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1 January 2006 Ontogenesis of Endangered Humpback Chub (Gila cypha) in the Little Colorado River, Arizona
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Abstract

The largest population of endangered humpback chub Gila cypha inhabits the Colorado River below Glen Canyon Dam and the lower 14 km of the Little Colorado River (LCR), Arizona. Currently, adults from both rivers spawn and their progenies grow and recruit to adulthood primarily within the LCR, where we studied G. cypha's life history using hoop net capture data. Humpback chub undergo an ontogenesis from diurnally active, vulnerable, nearshore-reliant young-of-the-year (YOY; 30–90 mm total length) into nocturnally active, large-bodied adults (≥180 mm TL). During the day, adults primarily resided in deep midchannel pools; however, at night they dispersed inshore amongst the higher densities of YOY conspecifics. Many YOY G. cypha shifted to nocturnal habitats that provided greater cover, possibly, to avoid inshore invading adults. These findings mirror predator-prey scenarios described in other freshwater assemblages, but do not refute other plausible hypotheses. Gila cypha piscivorous activity may escalate in hoop nets, which can confine fish of disparate sizes together; adults were significantly associated with YOY conspecifics and small dead fish in hoop nets at night and eight G. cypha (156–372 mm TL) regurgitated and/or defecated other fish body parts during handling following capture. Gila cypha can definitely be piscivorous given the opportunity, but the magnitude of their piscivorous activity in the wild is debatable.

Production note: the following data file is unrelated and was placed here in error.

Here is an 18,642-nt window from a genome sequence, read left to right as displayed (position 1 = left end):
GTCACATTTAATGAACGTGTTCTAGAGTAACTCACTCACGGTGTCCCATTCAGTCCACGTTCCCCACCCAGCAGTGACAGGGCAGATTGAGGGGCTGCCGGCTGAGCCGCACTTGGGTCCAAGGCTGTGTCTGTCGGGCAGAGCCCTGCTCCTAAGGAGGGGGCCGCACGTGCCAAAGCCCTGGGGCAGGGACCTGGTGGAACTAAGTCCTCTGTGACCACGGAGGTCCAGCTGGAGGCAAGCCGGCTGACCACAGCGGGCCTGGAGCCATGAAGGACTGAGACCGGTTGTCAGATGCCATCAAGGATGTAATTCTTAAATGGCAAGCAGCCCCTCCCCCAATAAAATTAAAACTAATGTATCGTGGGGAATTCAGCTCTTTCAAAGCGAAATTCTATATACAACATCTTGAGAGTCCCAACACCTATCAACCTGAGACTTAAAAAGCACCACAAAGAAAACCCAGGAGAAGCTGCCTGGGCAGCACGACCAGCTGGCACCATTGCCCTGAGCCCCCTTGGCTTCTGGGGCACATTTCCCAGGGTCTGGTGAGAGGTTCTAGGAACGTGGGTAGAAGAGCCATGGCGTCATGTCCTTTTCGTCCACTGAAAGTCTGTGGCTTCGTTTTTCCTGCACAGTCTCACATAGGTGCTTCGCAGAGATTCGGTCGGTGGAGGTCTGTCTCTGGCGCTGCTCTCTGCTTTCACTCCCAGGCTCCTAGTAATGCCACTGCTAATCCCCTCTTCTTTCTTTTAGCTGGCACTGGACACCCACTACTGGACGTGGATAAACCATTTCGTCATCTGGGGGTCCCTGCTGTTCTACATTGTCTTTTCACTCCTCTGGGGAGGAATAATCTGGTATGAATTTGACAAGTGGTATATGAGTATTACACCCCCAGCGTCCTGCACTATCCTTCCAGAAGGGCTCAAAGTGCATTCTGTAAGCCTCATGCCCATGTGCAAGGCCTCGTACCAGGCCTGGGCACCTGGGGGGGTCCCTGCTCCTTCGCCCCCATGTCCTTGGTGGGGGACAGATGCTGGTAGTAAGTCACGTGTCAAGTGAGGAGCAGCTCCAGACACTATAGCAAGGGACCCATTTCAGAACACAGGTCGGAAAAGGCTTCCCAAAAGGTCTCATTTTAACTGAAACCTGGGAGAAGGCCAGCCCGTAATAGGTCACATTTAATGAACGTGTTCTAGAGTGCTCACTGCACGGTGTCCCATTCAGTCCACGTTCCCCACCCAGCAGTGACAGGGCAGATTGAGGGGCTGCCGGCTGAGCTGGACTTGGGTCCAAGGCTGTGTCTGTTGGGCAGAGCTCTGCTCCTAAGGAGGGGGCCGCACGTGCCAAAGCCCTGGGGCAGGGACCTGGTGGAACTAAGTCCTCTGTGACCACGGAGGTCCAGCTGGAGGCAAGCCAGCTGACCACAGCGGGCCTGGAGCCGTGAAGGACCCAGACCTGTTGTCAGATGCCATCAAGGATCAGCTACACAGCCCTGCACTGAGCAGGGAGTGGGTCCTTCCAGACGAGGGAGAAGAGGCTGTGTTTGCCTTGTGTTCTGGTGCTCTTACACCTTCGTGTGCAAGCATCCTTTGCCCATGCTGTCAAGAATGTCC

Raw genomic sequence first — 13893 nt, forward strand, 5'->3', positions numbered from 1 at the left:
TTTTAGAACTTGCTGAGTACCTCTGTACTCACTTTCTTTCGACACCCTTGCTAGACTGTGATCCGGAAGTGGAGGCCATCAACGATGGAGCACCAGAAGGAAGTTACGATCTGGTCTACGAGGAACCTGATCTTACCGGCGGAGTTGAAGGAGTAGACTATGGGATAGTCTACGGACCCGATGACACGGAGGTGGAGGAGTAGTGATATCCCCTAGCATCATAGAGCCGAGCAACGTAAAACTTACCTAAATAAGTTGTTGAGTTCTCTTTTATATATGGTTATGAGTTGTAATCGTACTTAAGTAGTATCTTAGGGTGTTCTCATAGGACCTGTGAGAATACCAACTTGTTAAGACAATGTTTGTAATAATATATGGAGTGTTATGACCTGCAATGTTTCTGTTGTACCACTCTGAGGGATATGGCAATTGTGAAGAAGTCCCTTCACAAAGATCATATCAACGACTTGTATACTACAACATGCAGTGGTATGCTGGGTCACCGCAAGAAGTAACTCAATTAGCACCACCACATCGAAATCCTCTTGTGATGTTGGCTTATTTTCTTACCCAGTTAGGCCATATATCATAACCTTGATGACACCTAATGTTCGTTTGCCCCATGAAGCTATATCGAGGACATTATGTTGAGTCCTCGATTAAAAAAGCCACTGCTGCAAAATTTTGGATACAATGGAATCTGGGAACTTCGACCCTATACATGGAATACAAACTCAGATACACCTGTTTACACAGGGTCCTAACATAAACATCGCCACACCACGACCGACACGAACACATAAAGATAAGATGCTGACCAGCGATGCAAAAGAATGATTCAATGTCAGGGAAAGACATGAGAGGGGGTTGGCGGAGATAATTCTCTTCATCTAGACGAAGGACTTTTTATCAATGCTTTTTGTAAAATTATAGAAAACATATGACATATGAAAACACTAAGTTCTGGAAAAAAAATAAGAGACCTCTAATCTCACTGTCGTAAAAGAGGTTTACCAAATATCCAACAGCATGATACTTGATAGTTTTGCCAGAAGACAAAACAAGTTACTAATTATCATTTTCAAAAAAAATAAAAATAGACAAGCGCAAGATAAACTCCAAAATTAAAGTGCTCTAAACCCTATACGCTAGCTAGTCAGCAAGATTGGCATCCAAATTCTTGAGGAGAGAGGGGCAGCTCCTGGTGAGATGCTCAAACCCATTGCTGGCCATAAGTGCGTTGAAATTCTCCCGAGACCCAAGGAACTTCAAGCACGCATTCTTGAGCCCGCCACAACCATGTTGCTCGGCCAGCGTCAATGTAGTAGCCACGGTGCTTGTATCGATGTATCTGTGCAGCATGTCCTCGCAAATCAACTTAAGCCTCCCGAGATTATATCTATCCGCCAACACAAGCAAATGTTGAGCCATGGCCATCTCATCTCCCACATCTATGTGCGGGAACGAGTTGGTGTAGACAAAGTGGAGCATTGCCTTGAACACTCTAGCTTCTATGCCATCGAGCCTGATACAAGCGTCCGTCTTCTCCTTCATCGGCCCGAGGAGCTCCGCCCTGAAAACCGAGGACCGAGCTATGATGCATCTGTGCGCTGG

DENNIS M. STONE and OWEN T. GORMAN "Ontogenesis of Endangered Humpback Chub (Gila cypha) in the Little Colorado River, Arizona," The American Midland Naturalist 155(1), 123-135, (1 January 2006). https://doi.org/10.1674/0003-0031(2006)155[0123:OOEHCG]2.0.CO;2
Accepted: 1 June 2005; Published: 1 January 2006
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